Thanksgiving, where did the word thanksgiving come from? I don't have to do lots of research to grasp it is meant as a time to be thankful and to give. This week my sister and I are planning our family Thanksgiving. Remembering why we are celebrating seems in order. It is not about stress, fitting into our schedule or long hours of cooking.
Last night I visited with my mom, she is preparing a dinner for 17. Yesterday, was Monday and she had already done her planning, shopping and started baking. We figured this would be about a 6 day project; lots of energy, lots of money, lots of time, lots of work. As we talked, I was sad I couldn't be with her to help, she is in Colorado I am in Washington. She reminded me this is not a chore, she does this for love. She always has.
When I was little, she would cook special meals on Sundays. Even though she worked all week, went to church in the morning. Sunday was special the dinner felt rich. When there was a holiday, we would get out the grandma dishes. She taught me to set the table with care and detail. The plates one inch from the edge of the table. The colorful grandma dishes needed to be arranged so like colors never touched. The water glass directly over the knife and the blade should always point toward the plate.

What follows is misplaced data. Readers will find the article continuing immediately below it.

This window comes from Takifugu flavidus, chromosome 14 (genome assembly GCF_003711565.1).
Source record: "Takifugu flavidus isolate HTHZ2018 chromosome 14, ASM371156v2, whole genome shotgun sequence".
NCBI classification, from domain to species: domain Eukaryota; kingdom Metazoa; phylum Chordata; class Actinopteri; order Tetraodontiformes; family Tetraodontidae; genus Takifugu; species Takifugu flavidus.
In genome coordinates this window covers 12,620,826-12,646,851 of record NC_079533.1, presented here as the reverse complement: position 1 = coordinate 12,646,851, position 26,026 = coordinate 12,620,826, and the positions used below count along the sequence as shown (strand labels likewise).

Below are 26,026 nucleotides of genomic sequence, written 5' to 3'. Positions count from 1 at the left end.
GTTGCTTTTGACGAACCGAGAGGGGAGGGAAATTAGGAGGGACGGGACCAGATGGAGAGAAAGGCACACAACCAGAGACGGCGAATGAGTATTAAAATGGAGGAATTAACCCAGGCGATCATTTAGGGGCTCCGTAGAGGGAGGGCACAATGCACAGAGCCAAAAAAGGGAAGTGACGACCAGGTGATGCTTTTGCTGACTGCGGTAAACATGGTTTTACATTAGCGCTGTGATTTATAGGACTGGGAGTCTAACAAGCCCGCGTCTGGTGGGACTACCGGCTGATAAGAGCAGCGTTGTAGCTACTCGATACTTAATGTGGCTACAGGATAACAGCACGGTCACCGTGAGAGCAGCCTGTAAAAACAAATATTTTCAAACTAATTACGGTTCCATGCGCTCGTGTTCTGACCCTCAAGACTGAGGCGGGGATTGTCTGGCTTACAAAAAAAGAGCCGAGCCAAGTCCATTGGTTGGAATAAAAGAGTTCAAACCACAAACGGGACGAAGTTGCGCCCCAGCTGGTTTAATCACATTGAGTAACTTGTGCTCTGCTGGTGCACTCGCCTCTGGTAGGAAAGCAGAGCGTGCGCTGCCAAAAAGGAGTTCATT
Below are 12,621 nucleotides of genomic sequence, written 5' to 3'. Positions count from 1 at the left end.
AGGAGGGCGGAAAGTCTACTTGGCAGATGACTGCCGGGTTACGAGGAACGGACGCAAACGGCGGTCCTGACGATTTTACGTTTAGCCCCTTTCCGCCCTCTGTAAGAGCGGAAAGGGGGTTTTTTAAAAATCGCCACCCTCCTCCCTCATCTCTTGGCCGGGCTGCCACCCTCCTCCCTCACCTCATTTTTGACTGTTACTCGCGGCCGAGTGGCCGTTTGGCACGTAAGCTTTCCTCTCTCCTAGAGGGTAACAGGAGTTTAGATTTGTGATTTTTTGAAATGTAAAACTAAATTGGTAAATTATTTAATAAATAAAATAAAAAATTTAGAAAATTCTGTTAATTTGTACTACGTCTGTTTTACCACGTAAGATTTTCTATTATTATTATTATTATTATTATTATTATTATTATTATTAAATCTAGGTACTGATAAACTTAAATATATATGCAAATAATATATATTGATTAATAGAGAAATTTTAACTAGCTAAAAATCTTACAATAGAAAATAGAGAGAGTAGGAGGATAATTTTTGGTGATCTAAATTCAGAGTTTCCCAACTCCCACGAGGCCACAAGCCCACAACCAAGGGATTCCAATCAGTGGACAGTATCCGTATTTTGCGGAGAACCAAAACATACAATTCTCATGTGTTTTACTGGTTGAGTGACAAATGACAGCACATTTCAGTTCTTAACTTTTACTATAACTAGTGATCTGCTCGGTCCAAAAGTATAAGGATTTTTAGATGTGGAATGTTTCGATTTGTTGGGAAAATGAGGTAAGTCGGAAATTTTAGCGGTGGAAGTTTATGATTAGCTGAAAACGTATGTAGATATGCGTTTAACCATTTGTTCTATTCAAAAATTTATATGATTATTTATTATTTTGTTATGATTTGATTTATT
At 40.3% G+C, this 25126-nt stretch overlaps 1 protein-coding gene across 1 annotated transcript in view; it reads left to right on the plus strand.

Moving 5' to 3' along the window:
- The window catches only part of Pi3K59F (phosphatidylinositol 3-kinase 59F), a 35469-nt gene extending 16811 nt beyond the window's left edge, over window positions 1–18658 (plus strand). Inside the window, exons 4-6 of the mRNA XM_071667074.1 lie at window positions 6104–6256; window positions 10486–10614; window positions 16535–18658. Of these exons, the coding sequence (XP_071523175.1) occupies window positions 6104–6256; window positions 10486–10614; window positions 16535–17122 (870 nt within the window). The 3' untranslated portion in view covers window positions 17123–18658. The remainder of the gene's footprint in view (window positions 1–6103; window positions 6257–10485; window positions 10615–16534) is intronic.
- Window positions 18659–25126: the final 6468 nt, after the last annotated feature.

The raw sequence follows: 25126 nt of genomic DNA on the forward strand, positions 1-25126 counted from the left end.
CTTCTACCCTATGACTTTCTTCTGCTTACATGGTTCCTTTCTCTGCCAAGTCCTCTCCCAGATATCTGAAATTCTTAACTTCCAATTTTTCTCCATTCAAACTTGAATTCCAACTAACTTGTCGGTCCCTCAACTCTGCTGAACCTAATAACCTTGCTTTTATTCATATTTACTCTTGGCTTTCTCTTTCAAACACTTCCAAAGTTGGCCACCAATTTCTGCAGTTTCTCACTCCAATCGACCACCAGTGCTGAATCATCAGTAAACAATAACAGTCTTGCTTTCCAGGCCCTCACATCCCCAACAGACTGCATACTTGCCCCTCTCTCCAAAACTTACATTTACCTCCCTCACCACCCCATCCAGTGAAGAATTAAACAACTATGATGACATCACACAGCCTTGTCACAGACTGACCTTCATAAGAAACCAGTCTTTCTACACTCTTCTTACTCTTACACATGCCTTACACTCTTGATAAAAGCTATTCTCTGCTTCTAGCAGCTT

Why would someone who worked hard all week go to such detail and work to prepare a special meal? For love, she did it for love. There is something special about preparing a meal with the end result to bring those you love together, feeding not only their bodies but their souls. A time where the world stops, even if there isn't much money in the bank, we can enjoy a time of great abundance in just being together in a setting created with tender loving care.
My mom taught me many lessons, most of which I probably forgot. And until last night I had forgotten why my mom would go to so much work- for love.
This was a good conversation to have before I start my own cooking- to remember why I will be cooking this week- for love, there is much love in the details.